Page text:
Of course, there are improvements that can be made despite Boston’s win the last time out against the Sens. Though they took a 3-0 lead in the second period, the Bruins did not play their best game. They required a spectacular performance out of goaltender Tuukka Rask, who was forced to make 39 saves on 40 shots. They gave up too many chances and weren’t as defensively sound as they wanted to be.
The Senators perhaps outplayed the Bruins during that matchup, but the Bruins were the ones who walked away with a victory.
“I think they, for the most part, had us on our heels, and we got away from our game and had a hard time finding it,” Julien saids. “Tonight, [we are] probably looking for more of a 60-minute effort, obviously.”
In Cameron’s eyes, that shouldn’t be something the Bruins have a difficult time finding. It never is.
“The thing about Boston — they’re as good a team in the league at just sticking with it through the 60 minutes,” he said. “They’re well-coached, they’re well-structured, and what we have to do today is we have to match that, which, when we’re on our game, we do. We just can’t force anything.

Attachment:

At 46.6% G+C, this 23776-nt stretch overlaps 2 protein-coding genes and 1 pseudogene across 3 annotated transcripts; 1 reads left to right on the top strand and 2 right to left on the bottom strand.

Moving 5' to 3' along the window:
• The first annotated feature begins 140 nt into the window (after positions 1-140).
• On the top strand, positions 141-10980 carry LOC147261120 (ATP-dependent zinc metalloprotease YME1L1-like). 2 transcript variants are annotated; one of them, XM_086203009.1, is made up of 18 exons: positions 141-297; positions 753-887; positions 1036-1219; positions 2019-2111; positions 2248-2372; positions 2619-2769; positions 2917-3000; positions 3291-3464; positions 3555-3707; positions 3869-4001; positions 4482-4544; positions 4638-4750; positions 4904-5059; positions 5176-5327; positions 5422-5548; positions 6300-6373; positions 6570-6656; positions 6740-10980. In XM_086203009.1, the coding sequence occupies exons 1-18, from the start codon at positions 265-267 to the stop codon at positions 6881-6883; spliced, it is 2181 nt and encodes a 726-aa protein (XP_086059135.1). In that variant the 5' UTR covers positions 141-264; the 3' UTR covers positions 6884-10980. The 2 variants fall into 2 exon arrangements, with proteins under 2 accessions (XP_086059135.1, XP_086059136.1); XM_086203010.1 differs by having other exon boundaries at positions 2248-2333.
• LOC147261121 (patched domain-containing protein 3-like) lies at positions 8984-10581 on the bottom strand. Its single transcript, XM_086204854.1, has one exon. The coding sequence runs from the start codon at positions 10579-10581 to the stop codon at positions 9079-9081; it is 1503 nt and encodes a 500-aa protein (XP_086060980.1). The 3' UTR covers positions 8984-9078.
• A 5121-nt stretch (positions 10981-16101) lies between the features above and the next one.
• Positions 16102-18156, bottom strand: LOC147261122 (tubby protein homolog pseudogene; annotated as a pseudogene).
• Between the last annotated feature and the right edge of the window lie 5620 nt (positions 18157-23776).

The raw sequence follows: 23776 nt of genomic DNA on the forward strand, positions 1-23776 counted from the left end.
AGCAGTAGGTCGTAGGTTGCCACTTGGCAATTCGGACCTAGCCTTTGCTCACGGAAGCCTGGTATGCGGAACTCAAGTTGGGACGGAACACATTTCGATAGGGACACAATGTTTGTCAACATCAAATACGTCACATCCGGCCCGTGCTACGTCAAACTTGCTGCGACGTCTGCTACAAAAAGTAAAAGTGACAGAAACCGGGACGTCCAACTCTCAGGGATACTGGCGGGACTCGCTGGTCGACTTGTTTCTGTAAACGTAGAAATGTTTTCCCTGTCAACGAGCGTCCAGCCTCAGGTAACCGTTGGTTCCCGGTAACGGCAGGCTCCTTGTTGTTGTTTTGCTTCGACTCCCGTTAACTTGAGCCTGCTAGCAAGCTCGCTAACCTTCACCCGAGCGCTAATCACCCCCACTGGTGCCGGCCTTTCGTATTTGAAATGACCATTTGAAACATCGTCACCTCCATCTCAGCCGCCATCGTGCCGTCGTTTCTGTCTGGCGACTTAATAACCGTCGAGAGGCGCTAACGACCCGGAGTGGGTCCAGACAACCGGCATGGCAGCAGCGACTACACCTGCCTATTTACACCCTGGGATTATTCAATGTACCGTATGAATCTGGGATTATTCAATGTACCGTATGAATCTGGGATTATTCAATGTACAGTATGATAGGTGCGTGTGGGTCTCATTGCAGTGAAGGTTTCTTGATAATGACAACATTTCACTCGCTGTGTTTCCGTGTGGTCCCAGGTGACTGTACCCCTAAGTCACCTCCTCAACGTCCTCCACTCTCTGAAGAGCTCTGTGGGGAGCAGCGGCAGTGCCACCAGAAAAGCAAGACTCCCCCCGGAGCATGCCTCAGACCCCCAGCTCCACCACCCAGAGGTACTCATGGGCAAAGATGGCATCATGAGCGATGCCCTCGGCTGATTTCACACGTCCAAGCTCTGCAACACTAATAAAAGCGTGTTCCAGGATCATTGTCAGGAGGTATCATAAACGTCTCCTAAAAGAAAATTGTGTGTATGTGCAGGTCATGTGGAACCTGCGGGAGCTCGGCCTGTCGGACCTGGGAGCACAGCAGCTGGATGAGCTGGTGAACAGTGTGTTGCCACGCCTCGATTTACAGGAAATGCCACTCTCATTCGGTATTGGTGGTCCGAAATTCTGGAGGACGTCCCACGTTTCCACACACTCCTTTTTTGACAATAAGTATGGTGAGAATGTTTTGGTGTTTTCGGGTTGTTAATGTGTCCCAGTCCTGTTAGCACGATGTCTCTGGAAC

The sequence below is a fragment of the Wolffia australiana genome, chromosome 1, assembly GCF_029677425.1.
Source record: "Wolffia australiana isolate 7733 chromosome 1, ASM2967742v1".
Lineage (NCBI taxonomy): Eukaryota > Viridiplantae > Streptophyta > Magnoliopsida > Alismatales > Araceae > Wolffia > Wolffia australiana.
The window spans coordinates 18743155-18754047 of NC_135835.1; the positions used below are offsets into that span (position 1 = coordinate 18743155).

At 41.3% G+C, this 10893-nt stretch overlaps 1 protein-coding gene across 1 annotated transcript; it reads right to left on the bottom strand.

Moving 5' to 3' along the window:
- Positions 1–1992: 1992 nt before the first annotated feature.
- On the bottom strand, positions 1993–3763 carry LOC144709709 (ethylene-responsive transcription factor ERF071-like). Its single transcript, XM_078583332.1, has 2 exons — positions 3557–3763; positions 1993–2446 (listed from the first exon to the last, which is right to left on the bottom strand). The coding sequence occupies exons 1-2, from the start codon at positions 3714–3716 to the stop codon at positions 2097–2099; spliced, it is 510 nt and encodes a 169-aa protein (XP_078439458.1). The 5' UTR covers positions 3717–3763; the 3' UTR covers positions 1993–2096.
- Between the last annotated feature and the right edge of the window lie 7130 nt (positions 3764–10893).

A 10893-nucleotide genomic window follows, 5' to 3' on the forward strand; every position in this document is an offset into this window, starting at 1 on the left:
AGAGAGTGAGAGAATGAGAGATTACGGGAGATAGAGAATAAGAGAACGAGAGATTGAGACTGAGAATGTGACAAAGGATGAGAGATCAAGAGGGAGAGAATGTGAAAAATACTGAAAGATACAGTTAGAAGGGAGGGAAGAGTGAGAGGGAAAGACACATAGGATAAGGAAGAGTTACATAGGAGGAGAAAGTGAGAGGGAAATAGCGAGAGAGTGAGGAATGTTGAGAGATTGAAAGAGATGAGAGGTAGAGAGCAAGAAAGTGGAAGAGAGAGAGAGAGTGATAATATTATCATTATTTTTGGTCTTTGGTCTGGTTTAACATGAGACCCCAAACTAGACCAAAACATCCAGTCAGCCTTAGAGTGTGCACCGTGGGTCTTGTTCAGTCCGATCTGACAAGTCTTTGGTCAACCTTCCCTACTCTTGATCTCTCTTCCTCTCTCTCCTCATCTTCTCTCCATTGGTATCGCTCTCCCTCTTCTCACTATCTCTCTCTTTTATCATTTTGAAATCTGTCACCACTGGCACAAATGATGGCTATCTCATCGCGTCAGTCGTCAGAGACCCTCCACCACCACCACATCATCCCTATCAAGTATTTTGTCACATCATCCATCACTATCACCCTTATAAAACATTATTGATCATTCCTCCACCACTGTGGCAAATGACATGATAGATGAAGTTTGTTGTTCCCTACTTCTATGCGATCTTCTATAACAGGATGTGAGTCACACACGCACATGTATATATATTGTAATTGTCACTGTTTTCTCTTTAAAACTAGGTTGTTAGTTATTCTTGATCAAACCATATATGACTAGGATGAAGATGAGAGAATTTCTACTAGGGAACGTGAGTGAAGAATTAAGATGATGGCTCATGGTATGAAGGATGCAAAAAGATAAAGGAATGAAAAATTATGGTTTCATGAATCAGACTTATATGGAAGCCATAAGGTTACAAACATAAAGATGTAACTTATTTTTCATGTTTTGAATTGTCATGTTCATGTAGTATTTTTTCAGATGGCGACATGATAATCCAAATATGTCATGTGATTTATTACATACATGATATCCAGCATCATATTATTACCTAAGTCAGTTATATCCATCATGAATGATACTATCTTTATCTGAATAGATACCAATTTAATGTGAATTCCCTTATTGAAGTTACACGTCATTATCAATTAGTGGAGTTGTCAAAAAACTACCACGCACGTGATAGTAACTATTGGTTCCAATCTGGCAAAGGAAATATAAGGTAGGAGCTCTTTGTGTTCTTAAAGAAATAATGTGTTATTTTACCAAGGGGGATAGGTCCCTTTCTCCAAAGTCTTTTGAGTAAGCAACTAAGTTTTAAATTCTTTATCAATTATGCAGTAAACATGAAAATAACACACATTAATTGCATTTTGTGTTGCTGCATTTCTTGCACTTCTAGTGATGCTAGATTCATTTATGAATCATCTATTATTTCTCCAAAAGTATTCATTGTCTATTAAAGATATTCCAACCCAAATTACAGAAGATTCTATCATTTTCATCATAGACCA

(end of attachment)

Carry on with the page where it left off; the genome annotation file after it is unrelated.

“So for us, it’s just staying within our structure and make the simple play. That may lead to a lot of what we call 50-50 shifts, where if nobody’s giving anything up, that’s fine. Don’t try and force it. Don’t try and take something that’s not there, because they sit on that, and that’s when they get their opportunities.”
The Bruins, meanwhile, will be focused on getting off to a good start, just as they did nine days ago against these Sens, and making sure they capitalize on those opportunities as early and often as possible.
“It's a great opportunity for us to show what we're made of, and we're going to continue to play like we have been, and we're going to get some good results if we continue to do that,” said defenseman Torey Krug. “We understand the implications of this game, so it's a just a focused group, confident and excited to play.
“We've got to make sure we know they're playing in front of their home crowd, and they're going to come out flying, and we've got to match that. We don't want to just weather the storm; we need to make sure we have the ability to push back, and make our push early rather than later.”